If it’s a cold or allergies, you may be able to take OTC medications and antihistamines in order to address the pressure. There are a number of options that can help to address these issues. Colds and allergies often present in the form of sinus congestion. Taking a decongestant and pairing it with an OTC non-steroidal anti-inflammatory drug like ibuprofen or acetaminophen can help to address the pressure and any related inflammation.

If there’s a build-up of earwax, you can use a solution like mineral oil or hydrogen peroxide to help clear away the excess ear wax in your ear canal. You should not use tools to clear away the ear wax unless you’re working with a trained doctor. 

Uncommon Causes

Cholesteatoma is when skin grows within your middle ear. This condition may be present from birth or could be a result of frequent ear infections. The only effective way to treat cholesteatoma is to have the excess skin surgically removed. These conditions do not go away naturally and may grow and lead to further complications if left unchecked.

Acoustic neuroma is a rare condition where a benign tumor develops on the eighth cranial nerve. This nerve transmits signals from the brain and aids in balance and hearing. Ear pressure is a common symptom of this complication. In some cases, treatment may not be required. To stop the growth of the tumor, a doctor may use stereotactic radiosurgery. For larger, more aggressive tumors, it may require invasive surgery to prevent it from spreading to the brain.

Fungal ear infection, or otomycosis, might occur in individuals with weakened immune systems, or even in healthy individuals. This is a common infection for those of us who live in warm California. For those who swim often, or have a condition like diabetes, it might be more common. This condition can be treated in a number of ways. Some seek out a careful cleaning from their ear doctor, make use of a medicated ear drop or oral medication, use an antifungal topical on the outside of the ear, or use a diluted hydrogen peroxide treatment.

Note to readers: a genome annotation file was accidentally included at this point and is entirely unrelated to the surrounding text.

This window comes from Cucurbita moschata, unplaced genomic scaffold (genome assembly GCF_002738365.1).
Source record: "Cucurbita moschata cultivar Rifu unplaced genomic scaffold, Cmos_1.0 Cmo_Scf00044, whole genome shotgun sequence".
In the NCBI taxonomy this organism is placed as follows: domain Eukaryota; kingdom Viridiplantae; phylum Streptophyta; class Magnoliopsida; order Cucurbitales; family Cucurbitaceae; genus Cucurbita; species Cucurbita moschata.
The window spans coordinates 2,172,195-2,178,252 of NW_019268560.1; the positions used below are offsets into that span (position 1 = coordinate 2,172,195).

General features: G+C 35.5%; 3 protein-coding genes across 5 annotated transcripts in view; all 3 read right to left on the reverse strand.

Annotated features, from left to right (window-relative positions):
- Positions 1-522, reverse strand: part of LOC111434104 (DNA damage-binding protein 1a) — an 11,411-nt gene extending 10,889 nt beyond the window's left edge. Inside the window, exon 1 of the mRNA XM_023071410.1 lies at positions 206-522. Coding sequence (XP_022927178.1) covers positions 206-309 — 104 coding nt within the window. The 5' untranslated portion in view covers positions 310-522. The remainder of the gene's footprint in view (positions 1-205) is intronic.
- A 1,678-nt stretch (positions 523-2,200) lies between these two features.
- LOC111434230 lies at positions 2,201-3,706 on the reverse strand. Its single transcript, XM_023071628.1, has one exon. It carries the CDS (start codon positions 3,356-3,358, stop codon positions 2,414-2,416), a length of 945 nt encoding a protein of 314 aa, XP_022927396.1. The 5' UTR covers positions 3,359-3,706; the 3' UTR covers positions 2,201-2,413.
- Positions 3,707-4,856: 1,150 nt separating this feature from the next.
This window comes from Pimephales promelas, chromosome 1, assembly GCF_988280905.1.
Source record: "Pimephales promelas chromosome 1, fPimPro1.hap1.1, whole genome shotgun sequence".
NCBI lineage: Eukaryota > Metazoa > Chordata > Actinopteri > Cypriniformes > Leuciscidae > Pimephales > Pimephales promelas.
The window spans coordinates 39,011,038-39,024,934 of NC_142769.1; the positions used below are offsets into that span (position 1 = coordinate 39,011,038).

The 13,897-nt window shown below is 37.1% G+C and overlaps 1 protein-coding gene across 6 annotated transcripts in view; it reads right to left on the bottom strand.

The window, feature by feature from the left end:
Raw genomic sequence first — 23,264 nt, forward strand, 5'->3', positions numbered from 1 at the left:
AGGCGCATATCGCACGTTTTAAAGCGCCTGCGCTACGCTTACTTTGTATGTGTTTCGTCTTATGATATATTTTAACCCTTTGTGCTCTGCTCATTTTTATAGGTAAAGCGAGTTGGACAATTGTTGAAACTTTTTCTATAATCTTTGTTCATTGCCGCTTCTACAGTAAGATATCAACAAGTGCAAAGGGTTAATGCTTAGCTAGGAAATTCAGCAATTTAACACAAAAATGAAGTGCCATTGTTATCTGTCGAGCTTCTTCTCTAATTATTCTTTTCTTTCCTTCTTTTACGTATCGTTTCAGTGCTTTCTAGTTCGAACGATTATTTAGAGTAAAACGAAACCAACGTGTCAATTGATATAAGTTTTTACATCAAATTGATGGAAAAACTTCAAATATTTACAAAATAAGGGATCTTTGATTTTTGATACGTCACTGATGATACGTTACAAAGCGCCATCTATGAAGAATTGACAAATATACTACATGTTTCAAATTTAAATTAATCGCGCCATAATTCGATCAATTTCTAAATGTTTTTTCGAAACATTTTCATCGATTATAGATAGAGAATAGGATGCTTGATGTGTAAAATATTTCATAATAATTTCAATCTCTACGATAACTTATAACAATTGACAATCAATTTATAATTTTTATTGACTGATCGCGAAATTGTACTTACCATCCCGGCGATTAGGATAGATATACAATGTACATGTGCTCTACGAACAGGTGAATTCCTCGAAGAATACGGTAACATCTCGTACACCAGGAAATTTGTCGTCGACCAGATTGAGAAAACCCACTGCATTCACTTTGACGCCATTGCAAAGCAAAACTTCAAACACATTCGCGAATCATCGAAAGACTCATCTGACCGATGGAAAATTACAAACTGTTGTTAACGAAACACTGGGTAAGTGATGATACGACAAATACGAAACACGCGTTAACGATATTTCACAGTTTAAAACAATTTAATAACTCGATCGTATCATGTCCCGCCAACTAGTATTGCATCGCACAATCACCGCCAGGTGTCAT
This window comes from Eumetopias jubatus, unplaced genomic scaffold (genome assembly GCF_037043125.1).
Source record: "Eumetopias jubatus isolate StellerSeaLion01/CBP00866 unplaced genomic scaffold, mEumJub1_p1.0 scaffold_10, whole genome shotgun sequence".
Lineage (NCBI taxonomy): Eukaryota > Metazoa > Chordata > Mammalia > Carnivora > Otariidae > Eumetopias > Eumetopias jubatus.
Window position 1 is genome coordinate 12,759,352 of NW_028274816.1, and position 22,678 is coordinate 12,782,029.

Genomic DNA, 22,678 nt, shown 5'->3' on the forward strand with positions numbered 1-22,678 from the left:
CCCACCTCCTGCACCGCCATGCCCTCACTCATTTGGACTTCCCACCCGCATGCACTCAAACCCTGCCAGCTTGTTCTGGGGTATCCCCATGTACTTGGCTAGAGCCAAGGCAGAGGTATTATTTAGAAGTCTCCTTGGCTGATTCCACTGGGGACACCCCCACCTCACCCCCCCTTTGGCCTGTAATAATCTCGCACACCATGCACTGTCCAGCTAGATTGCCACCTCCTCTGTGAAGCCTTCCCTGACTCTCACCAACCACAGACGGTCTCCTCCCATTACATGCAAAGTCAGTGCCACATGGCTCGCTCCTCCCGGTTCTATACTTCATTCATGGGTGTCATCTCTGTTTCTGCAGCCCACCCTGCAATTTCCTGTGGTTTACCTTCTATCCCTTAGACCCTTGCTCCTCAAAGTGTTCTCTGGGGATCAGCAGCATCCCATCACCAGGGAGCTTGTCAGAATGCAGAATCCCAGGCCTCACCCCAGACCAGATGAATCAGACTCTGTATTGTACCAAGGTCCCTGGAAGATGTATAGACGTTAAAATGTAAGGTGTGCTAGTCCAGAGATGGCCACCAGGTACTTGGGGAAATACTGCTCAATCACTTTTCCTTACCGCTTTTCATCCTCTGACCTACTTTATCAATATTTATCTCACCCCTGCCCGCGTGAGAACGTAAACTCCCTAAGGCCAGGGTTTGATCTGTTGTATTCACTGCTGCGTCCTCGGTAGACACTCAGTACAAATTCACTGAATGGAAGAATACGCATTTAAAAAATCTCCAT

Your TMJ connects your jaw to your skull, and the exact cause of these disorders is still unknown. TMJ issues can be treated with a combination of at-home options and doctor-recommended treatments. This includes things like eating softer foods, avoiding chewing intensive foods like gum, and reducing stress. Your doctor may prescribe a pain medication or muscle relaxant or suggest you receive a corrective dental treatment.

Schedule Your Hearing Exam Today

If you’re experiencing extended periods of ear discomfort, or are worried about the quality of your hearing, it’s time to schedule a hearing exam at one with one of our caring audiologists. Valley Hearing Center has multiple convenient locations throughout California.

Contact us today to schedule your appointment.

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This post was written by Cassidy